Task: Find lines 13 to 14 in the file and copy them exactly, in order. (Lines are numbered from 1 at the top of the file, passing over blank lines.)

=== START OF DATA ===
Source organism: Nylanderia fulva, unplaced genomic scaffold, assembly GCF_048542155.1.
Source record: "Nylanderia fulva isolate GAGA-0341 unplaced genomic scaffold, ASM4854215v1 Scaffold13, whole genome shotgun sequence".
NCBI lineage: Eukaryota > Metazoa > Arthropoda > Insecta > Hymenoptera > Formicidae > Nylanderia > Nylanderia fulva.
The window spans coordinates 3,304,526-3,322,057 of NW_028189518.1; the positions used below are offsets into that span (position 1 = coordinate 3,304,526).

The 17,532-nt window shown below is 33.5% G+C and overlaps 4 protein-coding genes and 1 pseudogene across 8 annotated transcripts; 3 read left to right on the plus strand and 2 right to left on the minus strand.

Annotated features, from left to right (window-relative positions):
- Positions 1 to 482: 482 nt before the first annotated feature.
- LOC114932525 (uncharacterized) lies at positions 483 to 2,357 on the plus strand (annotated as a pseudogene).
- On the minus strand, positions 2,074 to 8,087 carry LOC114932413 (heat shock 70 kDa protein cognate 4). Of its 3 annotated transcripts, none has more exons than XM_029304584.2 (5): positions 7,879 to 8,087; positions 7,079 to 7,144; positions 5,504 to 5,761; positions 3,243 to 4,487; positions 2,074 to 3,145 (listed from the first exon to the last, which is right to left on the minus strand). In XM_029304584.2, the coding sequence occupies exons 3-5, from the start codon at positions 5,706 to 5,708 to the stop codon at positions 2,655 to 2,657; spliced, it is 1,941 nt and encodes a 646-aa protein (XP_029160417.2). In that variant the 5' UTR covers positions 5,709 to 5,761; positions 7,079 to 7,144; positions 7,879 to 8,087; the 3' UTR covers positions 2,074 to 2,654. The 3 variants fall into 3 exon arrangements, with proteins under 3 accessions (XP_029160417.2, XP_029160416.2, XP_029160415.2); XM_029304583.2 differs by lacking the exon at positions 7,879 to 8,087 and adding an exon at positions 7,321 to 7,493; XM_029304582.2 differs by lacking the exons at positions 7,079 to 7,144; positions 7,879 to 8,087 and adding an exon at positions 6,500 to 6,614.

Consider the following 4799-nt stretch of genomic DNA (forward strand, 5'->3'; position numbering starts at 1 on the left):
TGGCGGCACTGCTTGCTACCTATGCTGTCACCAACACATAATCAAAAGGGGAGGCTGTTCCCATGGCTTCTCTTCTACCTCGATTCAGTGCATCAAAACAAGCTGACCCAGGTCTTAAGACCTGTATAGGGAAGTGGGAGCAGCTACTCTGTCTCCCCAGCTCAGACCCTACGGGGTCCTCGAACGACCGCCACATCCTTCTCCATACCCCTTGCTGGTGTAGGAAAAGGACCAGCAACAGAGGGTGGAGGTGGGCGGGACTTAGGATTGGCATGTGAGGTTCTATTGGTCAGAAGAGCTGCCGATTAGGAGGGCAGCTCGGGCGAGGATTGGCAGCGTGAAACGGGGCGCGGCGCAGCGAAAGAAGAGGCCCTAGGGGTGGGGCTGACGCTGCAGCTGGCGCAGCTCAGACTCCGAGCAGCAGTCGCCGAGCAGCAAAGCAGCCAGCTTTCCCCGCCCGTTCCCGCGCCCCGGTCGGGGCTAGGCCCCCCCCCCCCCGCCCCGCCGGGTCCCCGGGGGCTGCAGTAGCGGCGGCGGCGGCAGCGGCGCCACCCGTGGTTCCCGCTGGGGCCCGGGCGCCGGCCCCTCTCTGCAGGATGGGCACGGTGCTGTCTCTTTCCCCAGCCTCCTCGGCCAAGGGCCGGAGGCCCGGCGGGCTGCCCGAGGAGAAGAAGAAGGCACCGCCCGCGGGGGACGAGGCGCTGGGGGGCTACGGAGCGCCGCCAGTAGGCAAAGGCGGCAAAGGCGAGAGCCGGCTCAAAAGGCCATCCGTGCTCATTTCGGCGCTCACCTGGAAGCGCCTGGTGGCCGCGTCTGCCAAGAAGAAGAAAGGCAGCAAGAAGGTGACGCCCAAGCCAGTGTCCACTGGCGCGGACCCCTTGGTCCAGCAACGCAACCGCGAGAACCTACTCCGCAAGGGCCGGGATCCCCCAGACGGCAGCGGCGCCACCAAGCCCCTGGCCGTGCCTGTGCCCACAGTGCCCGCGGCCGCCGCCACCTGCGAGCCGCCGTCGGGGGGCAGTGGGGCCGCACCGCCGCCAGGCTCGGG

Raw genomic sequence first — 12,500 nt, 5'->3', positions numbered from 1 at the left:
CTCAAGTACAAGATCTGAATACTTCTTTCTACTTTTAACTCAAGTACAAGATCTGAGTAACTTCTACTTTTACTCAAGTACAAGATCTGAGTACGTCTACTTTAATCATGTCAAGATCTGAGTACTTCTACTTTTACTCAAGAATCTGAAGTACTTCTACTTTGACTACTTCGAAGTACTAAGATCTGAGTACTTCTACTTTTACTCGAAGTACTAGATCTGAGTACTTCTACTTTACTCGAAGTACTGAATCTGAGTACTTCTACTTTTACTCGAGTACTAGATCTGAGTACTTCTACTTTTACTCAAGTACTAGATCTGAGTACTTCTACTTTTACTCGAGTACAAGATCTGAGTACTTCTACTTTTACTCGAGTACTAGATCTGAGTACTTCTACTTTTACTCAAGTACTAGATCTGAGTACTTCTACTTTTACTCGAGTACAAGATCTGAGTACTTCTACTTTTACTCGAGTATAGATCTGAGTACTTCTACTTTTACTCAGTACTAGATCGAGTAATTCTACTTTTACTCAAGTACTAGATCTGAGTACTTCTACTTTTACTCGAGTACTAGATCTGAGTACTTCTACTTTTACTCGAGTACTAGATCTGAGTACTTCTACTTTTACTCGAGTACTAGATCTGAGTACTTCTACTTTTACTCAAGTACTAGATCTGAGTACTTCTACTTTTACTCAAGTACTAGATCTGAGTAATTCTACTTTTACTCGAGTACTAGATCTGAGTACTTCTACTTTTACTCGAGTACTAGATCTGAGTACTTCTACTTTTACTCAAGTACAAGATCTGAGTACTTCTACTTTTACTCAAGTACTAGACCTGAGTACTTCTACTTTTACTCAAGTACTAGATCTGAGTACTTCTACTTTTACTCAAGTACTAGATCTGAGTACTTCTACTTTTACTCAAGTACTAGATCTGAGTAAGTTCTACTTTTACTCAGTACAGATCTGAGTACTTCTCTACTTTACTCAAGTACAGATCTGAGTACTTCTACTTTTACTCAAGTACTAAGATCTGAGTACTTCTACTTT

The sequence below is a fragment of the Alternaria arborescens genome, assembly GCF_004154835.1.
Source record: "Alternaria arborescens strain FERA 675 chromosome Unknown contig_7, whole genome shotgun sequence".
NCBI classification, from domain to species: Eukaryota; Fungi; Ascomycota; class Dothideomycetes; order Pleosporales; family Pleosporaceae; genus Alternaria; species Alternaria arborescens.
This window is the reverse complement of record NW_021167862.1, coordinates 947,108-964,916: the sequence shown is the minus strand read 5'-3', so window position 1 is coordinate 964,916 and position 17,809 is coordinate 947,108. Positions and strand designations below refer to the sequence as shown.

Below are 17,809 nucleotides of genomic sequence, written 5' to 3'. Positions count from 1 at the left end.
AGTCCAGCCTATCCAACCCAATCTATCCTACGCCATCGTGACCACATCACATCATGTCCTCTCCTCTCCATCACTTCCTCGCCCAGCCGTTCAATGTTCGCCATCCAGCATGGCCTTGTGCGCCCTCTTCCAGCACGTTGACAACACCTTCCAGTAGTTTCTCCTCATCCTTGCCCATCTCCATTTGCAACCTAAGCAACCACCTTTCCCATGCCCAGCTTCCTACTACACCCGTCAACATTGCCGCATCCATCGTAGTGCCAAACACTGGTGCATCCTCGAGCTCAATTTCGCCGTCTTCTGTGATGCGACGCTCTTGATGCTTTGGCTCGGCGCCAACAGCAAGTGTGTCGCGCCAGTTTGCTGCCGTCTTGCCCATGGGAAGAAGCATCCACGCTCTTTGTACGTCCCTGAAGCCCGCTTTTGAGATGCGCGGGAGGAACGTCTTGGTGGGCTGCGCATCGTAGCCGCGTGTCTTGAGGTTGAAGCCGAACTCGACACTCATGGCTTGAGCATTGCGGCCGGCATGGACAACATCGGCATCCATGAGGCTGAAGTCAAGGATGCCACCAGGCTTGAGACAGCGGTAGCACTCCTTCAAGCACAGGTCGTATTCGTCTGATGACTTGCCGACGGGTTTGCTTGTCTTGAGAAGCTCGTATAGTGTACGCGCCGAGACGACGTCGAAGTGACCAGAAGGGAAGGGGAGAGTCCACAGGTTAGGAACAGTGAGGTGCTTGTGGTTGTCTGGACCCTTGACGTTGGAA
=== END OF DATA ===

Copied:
CTCAAGTACAAGATCTGAATACTTCTTTCTACTTTTAACTCAAGTACAAGATCTGAGTAACTTCTACTTTTACTCAAGTACAAGATCTGAGTACGTCTACTTTAATCATGTCAAGATCTGAGTACTTCTACTTTTACTCAAGAATCTGAAGTACTTCTACTTTGACTACTTCGAAGTACTAAGATCTGAGTACTTCTACTTTTACTCGAAGTACTAGATCTGAGTACTTCTACTTTACTCGAAGTACTGAATCTGAGTACTTCTACTTTTACTCGAGTACTAGATCTGAGTACTTCTACTTTTACTCAAGTACTAGATCTGAGTACTTCTACTTTTACTCGAGTACAAGATCTGAGTACTTCTACTTTTACTCGAGTACTAGATCTGAGTACTTCTACTTTTACTCAAGTACTAGATCTGAGTACTTCTACTTTTACTCGAGTACAAGATCTGAGTACTTCTACTTTTACTCGAGTATAGATCTGAGTACTTCTACTTTTACTCAGTACTAGATCGAGTAATTCTACTTTTACTCAAGTACTAGATCTGAGTACTTCTACTTTTACTCGAGTACTAGATCTGAGTACTTCTACTTTTACTCGAGTACTAGATCTGAGTACTTCTACTTTTACTCGAGTACTAGATCTGAGTACTTCTACTTTTACTCAAGTACTAGATCTGAGTACTTCTACTTTTACTCAAGTACTAGATCTGAGTAATTCTACTTTTACTCGAGTACTAGATCTGAGTACTTCTACTTTTACTCGAGTACTAGATCTGAGTACTTCTACTTTTACTCAAGTACAAGATCTGAGTACTTCTACTTTTACTCAAGTACTAGACCTGAGTACTTCTACTTTTACTCAAGTACTAGATCTGAGTACTTCTACTTTTACTCAAGTACTAGATCTGAGTACTTCTACTTTTACTCAAGTACTAGATCTGAGTAAGTTCTACTTTTACTCAGTACAGATCTGAGTACTTCTCTACTTTACTCAAGTACAGATCTGAGTACTTCTACTTTTACTCAAGTACTAAGATCTGAGTACTTCTACTTT

The sequence below is a fragment of the Alternaria arborescens genome, assembly GCF_004154835.1.